How Bad Mental Health Has Held Me Back

It is no secret that I suffer from poor mental health. This includes social anxiety and being prone to depression. These two bad-boys have always kind of taken it in turns to beat me, or even worse – they team up to destroy me altogether.

I like talking openly about my experiences with mental health, as not only does it take their power away, but it also helps others. If one person can read my posts and feel a little less crazy and alone, that’s a job well done for me.

So, how has my poor mental health set me back? Well, in a great many ways…

Anxiety has deprived me of social interaction. I have what feels like no real friends. I freak out every time I’m invited out anywhere. I overthink when I’m having a conversation. And I always come to the same conclusion – I am not good enough.

Anxiety and depression (amongst other things) stole my chance at a degree. The first time I went to university, I lasted under a week. I had massive panic attacks, didn’t eat and barely slept. And so, I called my mom (over and over) and got the hell out of there. The second time, it was more of an informed decision. I freaked out a few times, but then I looked within. I questioned what I felt. I chose to drop out after finishing the first year because it just didn’t feel right for me. I didn’t fit in. I had no friends. I was unfocused and wanted to just write my books and see my boyfriend. And so, I left. But perhaps, without the anxiety and depression, I could have made something else work for me, education-wise.

Anxiety and depression (amongst other things) jeopardised my career prospects. Working is exceptionally difficult for people with social anxiety, especially when it is in retail. As a young person with no degree or experience, I had little prospects. I worked in retail, mostly, and it was terrifying a lot of the time. I am proud of myself, though, for having the courage to go in every day. When it comes to an office job, my social anxiety seemed to still be present. But then depression came much stronger, telling me that these jobs were stealing my life. Perhaps without anxiety or depression, I could have lasted longer in jobs that may have helped me, at least money-wise, whilst I wrote other things and set myself up freelance. Instead, I have a bit of an unstable road ahead.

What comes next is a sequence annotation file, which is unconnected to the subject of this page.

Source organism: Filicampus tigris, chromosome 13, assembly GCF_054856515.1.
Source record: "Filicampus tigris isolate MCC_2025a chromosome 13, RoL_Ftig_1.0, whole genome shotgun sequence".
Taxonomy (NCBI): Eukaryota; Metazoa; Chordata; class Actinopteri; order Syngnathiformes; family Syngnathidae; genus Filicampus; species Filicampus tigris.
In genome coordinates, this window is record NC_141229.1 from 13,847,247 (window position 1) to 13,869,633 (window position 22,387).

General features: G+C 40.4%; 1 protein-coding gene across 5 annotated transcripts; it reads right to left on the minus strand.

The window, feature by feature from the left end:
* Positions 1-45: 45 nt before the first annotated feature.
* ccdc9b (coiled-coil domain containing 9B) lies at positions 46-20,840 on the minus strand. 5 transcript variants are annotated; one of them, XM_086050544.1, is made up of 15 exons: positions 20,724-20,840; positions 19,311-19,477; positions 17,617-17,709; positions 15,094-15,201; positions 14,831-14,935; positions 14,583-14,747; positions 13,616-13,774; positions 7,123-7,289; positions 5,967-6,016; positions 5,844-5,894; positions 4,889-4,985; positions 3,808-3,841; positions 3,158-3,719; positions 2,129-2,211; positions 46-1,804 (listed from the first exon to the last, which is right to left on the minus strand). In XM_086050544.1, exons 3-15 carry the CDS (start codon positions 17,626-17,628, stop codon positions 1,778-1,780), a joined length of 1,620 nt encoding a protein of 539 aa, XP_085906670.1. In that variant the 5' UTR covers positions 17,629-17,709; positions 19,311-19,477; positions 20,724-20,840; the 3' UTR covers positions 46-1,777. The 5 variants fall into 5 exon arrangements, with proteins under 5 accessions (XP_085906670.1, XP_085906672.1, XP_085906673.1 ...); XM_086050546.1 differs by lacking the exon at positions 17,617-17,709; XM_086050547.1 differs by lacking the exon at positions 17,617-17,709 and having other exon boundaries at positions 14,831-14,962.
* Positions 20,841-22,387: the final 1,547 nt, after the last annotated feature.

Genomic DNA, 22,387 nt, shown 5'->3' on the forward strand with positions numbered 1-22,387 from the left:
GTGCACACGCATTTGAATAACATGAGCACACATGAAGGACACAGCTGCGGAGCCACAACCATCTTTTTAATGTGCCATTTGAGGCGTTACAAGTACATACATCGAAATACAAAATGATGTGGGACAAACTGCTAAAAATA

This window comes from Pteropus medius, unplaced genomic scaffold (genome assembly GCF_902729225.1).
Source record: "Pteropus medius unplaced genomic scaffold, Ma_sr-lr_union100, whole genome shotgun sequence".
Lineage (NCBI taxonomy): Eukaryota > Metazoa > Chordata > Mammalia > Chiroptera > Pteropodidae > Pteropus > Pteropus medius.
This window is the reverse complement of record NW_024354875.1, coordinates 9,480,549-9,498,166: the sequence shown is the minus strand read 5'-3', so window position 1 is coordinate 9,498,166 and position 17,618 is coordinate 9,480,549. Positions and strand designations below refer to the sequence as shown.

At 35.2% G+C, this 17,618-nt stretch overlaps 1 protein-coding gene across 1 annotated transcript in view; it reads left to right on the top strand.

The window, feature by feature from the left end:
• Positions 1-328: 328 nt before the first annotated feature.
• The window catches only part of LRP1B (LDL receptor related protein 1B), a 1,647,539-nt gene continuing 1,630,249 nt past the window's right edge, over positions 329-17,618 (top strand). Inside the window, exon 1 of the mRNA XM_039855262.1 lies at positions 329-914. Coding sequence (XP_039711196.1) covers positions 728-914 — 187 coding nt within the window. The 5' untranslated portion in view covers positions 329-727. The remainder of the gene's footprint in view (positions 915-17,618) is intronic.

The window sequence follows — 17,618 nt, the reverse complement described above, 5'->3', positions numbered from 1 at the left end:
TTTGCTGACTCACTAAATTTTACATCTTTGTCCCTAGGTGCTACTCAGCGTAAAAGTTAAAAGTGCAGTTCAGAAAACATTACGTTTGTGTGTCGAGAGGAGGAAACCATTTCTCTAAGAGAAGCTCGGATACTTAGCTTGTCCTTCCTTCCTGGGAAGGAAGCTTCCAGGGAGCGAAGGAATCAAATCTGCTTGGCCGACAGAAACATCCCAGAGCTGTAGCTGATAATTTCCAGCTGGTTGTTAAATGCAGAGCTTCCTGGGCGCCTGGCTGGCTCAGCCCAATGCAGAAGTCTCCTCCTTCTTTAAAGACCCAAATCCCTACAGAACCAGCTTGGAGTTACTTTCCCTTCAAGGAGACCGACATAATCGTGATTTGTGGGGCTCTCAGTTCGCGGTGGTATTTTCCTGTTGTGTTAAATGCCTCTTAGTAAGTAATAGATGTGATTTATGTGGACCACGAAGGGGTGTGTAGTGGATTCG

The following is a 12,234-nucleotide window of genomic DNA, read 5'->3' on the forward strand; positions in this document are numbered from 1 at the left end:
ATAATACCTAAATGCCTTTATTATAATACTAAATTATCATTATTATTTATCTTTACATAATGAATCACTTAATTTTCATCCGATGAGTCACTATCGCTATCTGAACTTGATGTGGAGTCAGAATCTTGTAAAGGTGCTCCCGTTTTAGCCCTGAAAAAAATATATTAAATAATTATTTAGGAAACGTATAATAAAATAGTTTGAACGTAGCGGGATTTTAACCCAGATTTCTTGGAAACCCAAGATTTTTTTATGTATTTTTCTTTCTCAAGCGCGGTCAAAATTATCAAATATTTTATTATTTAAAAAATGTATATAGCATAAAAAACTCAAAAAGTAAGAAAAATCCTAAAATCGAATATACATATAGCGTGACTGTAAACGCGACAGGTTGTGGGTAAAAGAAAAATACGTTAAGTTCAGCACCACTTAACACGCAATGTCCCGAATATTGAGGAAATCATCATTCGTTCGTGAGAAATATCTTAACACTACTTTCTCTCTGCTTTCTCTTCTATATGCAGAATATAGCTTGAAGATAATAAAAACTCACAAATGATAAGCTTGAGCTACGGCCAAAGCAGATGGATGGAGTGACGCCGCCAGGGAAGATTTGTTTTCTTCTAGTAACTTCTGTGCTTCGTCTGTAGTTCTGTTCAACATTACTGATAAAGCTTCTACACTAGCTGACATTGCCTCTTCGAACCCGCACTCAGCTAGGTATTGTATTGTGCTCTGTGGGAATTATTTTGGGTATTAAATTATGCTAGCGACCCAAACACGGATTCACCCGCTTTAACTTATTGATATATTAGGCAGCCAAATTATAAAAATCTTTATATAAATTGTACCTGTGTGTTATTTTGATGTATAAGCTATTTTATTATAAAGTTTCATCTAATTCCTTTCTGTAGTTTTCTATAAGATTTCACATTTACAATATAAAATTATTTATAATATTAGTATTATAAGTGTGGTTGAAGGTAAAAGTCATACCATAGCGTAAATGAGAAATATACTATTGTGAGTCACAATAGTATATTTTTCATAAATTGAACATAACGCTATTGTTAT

Anxiety and depression have put pressure on my relationship(s). I feel scared that I am not, and will never be, good enough for my partner, who is a strong, extroverted, amazing man. I feel like my head sets me back with everyone, close to me or not. I know they love me, but is love enough when someone is so difficult to love?

They set me back with my sense of style, encouraging me to limit my wardrobe because “someone like me can’t pull it off.” They limit my pursuit of education. They limit my concentration. They limit my confidence or knowledge of who I am and what I am capable of.

Limits. Setbacks. Shackles.

And this is just me.

Mental health is important for all of us. Just like our physical health, our mental health needs work, too, in order to stay healthy. Please, care about yours. And if you are like me, speak about it. Share your experiences, and more importantly, get help.

If you want to improve your mental health, my book You’re As Mad As I Am by S.R. Crawford will help you.

Or, if you would like to hire me to write for you in the area of mental health, then contact me.

Take care.

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